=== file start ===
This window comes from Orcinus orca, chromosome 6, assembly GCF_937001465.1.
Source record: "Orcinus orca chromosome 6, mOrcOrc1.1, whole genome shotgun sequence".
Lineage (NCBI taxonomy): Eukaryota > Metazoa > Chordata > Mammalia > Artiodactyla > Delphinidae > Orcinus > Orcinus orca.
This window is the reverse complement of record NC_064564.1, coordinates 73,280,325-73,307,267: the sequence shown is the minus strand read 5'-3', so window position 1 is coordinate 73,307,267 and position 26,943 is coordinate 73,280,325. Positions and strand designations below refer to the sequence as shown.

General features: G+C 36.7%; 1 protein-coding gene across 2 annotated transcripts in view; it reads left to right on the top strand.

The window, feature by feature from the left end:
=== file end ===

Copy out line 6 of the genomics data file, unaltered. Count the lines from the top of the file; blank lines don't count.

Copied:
The window, feature by feature from the left end: